How to Increase Brain Power through Deep Breathing
If you’re like many people, the barrage of media, distractions and gadgets in your life is cluttering your mind and causing you stress.
If so, the latest research on brain function and stress should be concerning to you—over time, stress will damage your brain.
Long-term exposure to stress harms the brain by shrinking brain cells and destroying neuronal pathways. Excessive amounts of cortisol, a hormone caused by stress, can do harm to your brain. Over time cortisol damages cells in the hippocampus, the region of the brain where new memories are formed. As a result, stress is a contributing factor in dementia and atrophy of the brain.
When we experience a stressful situation, our body goes into a “fight-or-flight” mode, which sets off a cascade of physical reactions: the heart rate increases, muscles tighten, and hormones such as adrenaline and cortisol are released. While this reaction, in limited situations, is necessary for survival, in most cases when it’s persistent, long-term, and uncontrolled, it is destructive.
Train Your Brain Naturally
The good news is that our brains have the remarkable capacity to regenerate, even after years of stress.
The brain is pliable and can actually be molded and conditioned by regulating stress levels and controlling our patterns of thought. Research shows that, throughout our lives, the brain is constantly being reshaped, for better or worse, a concept known as neuroplasticity.
Controlling stress levels, exercising, practicing breathing and mindful meditation allow us to change our brains in positive ways by forming new neural connections. The result is increased thickness and durability in the region of our brain that experiences stress, discomfort, and pain.
Our brain actually creates new cells and pathways—a process called neurogenesis.
The practice of intentional breathing [link to our article] is one of the easiest ways to reduce stress and rebuild positive neural pathways in the brain. In intentional breathing, we consciously observe the rise and fall of our breath, allowing other thoughts to recede.
In a remarkably short period of time, we can elicit a “relaxation response” in our nervous systems, setting off a chain of positive physiological responses. Our parasympathetic nervous system kicks into gear. Breath and heart rates slow. Muscles relax, blood pressure drops, and stress hormones decrease.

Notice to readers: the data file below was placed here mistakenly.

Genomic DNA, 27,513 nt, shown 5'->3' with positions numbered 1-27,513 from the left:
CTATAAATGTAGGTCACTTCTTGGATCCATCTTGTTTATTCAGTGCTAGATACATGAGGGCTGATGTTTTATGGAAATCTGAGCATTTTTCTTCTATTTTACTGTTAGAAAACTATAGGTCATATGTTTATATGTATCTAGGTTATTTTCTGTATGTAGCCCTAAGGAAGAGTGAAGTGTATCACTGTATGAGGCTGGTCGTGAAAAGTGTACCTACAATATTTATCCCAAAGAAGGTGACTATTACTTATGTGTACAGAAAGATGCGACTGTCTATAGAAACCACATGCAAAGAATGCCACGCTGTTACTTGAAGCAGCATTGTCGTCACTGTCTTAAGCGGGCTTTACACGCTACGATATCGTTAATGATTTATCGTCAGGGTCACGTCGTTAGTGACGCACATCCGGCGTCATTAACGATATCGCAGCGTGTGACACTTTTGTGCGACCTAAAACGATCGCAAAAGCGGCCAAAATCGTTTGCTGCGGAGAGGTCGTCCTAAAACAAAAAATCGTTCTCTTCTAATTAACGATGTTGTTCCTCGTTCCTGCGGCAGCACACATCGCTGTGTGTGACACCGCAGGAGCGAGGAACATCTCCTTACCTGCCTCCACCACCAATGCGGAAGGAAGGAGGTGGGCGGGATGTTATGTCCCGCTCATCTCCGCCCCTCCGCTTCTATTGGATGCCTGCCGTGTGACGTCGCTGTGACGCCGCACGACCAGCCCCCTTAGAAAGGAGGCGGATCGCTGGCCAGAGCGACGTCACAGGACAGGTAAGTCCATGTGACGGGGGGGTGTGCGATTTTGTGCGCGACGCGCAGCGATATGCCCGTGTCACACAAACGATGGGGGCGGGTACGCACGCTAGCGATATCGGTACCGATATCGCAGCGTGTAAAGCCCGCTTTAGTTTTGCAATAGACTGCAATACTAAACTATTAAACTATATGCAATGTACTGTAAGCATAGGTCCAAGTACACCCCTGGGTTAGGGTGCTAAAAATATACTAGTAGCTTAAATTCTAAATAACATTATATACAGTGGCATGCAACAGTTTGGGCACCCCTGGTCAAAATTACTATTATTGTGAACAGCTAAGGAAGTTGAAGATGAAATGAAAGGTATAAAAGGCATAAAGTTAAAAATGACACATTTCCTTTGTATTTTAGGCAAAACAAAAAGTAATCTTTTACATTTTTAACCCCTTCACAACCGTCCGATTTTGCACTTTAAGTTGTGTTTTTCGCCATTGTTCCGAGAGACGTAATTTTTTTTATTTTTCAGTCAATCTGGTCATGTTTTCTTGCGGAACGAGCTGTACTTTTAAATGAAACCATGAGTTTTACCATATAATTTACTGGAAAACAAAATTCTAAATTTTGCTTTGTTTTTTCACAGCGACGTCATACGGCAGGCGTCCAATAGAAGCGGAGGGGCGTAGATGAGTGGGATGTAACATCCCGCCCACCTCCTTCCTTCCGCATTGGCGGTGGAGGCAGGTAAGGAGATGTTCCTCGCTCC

The result is not only physical relaxation, but mental clarity. In this relaxed state our brains heal, and we experience better concentration and a sense of mental spaciousness that allows us to think deeply and unleash creativity, cultivate patience, regulate our emotions, elevate our moods and feelings of wellbeing, and increase mental stamina. In essence, regularly eliciting the relaxation response increases brain power.
Exercises for Brain Health
Breathing training is the quickest and easiest way to elicit the relaxation response. Here are two powerful breathing exercises that, if regularly practiced, have the capacity to reshape and strengthen your brain.
The box breath is well-designed for increasing brain power by what it can do for personal concentration and mental resilience. By holding your breathing, after inhale and after exhale, you are using those moments to increase awareness and allow for deeper levels of attentional focus.
1. Sit with comfortable posture, back straight and hands on knees. You will breathe only through the nose.
2. Shoulders back, neck extended, create enough space in the abdominal area for your belly to expand and contract.
3. Now, try to push any remaining air out through your nose as you contract your belly.
4. The pattern: 4-inhale, 4-hold, 4-exhale, 4-hold.
5. Repeat several times breathing slowly and quietly.
Training to be more self-sufficient and resilient is about education, skill-building and practice. It’s just like learning a new sport or hobby – the more you practice, the better you get, and the more results you’ll see.
Those who train find that positive habits and techniques for managing health quickly become a natural part of who they are, and how their brain works.